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HMRC internal manual

Savings and Investment Manual

Deduction of tax: yearly interest: artificial arrangements


Anti-avoidance legislation at ICTA88/S786 is designed to frustrate artificial arrangements for dressing up payments of interest in another form.

An example might be where A grants B an interest-free loan and B grants A an annuity for the life of the loan, or transfers the right to income from an asset to A for the duration of the loan. The provision applies to transactions connected with the lending of money or the giving of credit, whether effected between the lender and the borrower or between ‘persons connected with them’ (’connected person’ is defined in ICTA88/S839, for examples of connected persons see CG14580 onwards which deals with similarly worded legislation).

If the transaction provides for the payment of an annuity or annual payment, the payment is to be treated as annual interest for all Income and Corporation Tax purposes (ICTA88/S786 (3)). The purpose of this sub-section was to prevent persons from obtaining tax relief by paying an annuity or annual payment where no relief would have been available for payment of interest.

Since the enactment of ICTA88/S347A (SAIM9050) which limited the circumstances in which the payer of an annuity or other annual payment can deduct and retain income tax, the tax treatment of annual interest and annuities/annual payments is the same in most circumstances. However this sub-section is still relevant where the lender is overseas. Payments by individuals and trustees of annual interest to non-residents should be made under deduction of tax (SAIM9070), but payments of annuities/annual payments by non-corporates (whose income has been wholly subject to income tax) can be made gross. Without this sub-section there would therefore be the opportunity for a lender to receive gross payment for what is essentially interest.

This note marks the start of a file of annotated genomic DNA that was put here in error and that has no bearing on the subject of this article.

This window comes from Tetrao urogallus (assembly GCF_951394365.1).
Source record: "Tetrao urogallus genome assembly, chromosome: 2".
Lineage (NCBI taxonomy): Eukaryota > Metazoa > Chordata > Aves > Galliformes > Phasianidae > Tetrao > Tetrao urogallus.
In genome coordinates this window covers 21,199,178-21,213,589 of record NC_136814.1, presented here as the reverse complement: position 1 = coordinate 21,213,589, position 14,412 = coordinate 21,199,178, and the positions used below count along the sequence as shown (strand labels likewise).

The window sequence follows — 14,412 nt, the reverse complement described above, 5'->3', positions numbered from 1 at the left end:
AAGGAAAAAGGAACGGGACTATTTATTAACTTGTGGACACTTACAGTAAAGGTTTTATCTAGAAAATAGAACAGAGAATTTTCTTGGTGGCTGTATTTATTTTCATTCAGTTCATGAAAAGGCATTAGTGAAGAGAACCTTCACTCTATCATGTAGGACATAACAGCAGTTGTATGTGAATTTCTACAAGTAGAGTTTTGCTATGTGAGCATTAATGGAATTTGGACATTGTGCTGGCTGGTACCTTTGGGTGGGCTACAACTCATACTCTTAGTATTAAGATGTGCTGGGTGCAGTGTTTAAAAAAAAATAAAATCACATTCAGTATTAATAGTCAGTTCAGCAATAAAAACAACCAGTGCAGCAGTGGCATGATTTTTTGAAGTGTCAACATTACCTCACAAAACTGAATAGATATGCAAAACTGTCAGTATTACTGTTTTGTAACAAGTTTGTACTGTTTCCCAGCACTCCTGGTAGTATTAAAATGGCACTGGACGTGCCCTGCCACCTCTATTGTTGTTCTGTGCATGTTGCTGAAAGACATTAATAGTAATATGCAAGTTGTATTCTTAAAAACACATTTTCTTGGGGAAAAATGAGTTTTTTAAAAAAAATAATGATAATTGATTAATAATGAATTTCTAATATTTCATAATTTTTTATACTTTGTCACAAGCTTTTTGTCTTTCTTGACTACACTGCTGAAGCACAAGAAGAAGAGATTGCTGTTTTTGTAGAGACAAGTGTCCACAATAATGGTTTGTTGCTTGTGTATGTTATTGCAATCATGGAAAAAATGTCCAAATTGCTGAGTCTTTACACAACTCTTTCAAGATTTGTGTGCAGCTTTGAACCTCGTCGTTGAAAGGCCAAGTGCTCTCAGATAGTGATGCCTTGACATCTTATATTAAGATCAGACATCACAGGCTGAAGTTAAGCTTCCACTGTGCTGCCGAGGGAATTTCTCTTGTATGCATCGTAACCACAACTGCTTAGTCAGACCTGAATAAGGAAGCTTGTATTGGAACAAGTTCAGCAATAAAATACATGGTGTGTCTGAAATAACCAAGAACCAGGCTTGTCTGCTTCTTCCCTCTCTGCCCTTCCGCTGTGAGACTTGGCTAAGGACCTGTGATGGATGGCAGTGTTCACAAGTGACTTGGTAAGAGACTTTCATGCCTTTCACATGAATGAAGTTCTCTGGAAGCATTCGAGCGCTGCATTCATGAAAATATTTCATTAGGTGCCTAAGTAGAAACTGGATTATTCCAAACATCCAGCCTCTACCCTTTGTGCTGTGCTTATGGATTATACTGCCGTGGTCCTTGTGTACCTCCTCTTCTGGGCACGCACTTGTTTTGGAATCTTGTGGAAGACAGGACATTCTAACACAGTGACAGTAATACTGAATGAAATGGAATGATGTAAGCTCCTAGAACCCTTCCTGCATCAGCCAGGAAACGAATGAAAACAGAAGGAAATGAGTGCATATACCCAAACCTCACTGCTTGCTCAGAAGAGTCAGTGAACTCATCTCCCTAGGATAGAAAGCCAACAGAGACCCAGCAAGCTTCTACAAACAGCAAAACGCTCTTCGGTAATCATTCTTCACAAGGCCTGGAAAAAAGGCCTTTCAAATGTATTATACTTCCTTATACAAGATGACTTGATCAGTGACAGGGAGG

If the transaction is one which involves the assignment, transfer or waiver of rights to income from property (for instance a security) without the actual transfer or sale of the property itself then ICTA88/S786 (5) imposes a charge on the debtor. This charge is to income tax or to corporation tax under Schedule D Case VI on an amount equal to the income assigned. The purpose of this section is to prevent debtors from escaping tax on income corresponding to interest for which they could not have claimed relief. The person to whom the right to the income has been transferred will remain liable to tax on this income.

ICTA88/S786 (6) provides that, if property is bought on credit and the rights attaching to the property restrict the purchaser’s income from the property until it is paid for, so that there is no separate provision for waiver of rights, then sub-section (5) above will apply as if there was an agreement to forgo the relevant amount of income.

ICTA88/S786 (4), which was repealed by Finance Act 1996, concerned the actual transfer of income producing assets by the debtor. It provided for a charge to be imposed on the debtor under Schedule D Case VI on an amount equal to any income arising on the transferred asset whilst the loan or credit remained outstanding. This sub-section still applies where the agreement to sell or transfer the property was made before 6 November 1996.